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KGY braces for possible move

OLYMPIA – KGY Radio could move to make way for future Port of Olympia development, and although the longtime general manager says he is prepared to make that move, the cost of moving could be a challenge in this slower economy.

“If we have to go, we have to go,” said Dick Pust, an employee at KGY since 1959. Pust is the general manager and the host of a longtime morning radio program at the station.

Since 1960, KGY has occupied a two-story building on Port of Olympia property that sits atop pilings at the very north end of the peninsula that juts into Budd Inlet. Questions about the future of that property were thrust into the spotlight in August when the port commission voted to move forward with development of NorthPoint, a 2.4-acre parcel that includes KGY.

The property, zoned urban waterfront, could be the future site of a hotel or other public amenities, such as a public pier. At the Aug. 26 port commission meeting, one conceptual drawing showed the KGY studios as a public pier.

Pust, 69, who attended the meeting, said Thursday he wishes the port viewed the KGY property as a possible attraction for NorthPoint, saying visitors always are welcome to come and see the studios.

“Not one person at the port has expressed interest in the historic value of the property,” he said. “They see it as a piece of real estate that they would like to lease.”

KGY could move or be part of a future NorthPoint development, port Executive Director Ed Galligan said, but the port will know more once it receives a development proposal for the property. “Until we get a proposal, it’s really speculative,” he said about what might or might not happen to KGY.

Although the port commission voted to move forward with development, it has yet to issue a request for proposals from potential developers of NorthPoint, said port spokeswoman Kathleen White said. Development is targeted to begin in 2012.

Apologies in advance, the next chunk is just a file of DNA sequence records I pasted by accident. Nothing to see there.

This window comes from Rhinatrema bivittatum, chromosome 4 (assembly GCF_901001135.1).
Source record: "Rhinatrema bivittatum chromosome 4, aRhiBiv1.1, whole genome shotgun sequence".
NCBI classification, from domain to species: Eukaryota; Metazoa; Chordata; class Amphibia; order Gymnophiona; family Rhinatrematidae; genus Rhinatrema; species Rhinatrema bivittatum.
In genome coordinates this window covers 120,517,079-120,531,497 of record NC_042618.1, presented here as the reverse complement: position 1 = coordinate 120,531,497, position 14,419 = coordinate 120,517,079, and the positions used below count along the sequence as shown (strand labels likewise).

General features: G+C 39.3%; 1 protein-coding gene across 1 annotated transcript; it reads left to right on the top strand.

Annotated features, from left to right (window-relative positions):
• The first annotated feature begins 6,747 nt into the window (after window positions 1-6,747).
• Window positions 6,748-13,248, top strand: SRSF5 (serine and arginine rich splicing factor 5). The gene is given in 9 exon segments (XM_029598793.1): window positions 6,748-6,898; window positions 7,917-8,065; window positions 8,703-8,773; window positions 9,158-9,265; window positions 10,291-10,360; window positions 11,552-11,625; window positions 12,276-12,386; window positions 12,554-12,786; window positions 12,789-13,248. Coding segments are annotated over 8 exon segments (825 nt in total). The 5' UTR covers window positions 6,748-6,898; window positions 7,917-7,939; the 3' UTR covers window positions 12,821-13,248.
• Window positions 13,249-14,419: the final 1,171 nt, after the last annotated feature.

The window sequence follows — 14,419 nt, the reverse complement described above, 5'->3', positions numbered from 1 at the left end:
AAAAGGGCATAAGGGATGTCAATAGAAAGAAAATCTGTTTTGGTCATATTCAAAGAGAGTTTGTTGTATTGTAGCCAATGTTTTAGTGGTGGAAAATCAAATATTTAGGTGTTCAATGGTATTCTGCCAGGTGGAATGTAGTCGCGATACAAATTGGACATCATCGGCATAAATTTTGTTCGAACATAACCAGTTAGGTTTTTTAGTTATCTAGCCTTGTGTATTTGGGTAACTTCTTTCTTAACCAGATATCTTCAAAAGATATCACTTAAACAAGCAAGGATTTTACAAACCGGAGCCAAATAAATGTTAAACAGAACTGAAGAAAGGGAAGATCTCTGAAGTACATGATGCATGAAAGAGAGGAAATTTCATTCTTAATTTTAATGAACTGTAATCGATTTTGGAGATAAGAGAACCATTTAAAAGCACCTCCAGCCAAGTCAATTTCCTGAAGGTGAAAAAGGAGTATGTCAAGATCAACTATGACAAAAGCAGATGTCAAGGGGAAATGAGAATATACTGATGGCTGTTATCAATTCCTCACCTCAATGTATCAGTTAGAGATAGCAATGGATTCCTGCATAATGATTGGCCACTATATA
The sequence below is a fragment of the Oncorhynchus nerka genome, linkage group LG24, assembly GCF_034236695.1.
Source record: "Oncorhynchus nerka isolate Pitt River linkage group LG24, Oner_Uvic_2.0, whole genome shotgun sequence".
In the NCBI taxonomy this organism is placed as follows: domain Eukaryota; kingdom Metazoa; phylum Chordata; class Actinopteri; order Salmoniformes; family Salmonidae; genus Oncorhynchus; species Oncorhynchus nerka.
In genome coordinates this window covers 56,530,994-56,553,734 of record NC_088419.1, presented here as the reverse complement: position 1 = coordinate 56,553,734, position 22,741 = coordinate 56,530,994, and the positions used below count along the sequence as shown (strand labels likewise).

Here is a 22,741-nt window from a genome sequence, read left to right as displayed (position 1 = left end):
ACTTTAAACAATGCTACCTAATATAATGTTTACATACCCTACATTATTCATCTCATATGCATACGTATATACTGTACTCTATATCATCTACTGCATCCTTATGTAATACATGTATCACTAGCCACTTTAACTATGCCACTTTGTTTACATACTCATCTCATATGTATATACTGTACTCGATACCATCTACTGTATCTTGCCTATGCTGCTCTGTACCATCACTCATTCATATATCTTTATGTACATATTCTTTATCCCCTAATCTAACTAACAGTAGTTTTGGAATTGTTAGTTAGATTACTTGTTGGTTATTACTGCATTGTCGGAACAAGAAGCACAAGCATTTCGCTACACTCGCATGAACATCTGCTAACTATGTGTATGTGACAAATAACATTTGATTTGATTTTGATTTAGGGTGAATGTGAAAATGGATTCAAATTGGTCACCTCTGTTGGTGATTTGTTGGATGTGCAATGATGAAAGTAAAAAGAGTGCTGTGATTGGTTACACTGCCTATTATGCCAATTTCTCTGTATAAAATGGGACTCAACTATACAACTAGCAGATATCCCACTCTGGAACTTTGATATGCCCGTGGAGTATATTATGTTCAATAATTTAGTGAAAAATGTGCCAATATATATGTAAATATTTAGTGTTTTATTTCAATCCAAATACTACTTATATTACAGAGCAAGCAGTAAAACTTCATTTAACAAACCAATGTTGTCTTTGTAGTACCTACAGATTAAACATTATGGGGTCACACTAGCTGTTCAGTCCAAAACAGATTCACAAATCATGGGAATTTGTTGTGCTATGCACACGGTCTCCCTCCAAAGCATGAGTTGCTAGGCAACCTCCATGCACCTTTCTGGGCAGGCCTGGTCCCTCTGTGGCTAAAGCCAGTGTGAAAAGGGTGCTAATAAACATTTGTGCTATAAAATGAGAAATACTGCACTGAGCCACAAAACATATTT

Meanwhile, KGY is doing all it can to boost its revenue for a possible move, a move that Pust estimates could cost the station about $1 million. KGY, which broadcasts on both AM and FM, has applied to the Federal Communications Commission to boost the strength of its FM signal and has hired a new program director to join its 25-person staff. With the port’s help, a new AM transmission tower was recently erected atop a new parking lot near KGY.

“We’re not sitting here fading away,” Pust said.

At the same time, the radio station faces a new round of expenses, he said.

KGY’s rent will increase in January to about $2,400 a month from about $1,300 a month as part of a five-year lease extension signed with the port in April. The station also is paying about $800 a month for its new transmission tower, although it is not in use because the station needs to bring power to the tower at an estimated cost of $10,000 to $12,000, Pust said.

The lease extension can be terminated by either the port or KGY with six months notice, but there are exceptions with regard to future NorthPoint development, according to a copy of the lease.

Olympia Master Builders President Tim Dickey, a guest on Pust’s Thursday morning radio show, said he wishes Pust “all the best in the future,” although he declined to comment on the differences between KGY and the port.

Dickey acknowledged that KGY has done a lot for the community.

Rolf Boone: 360-754-5403

rboone@theolympian.com

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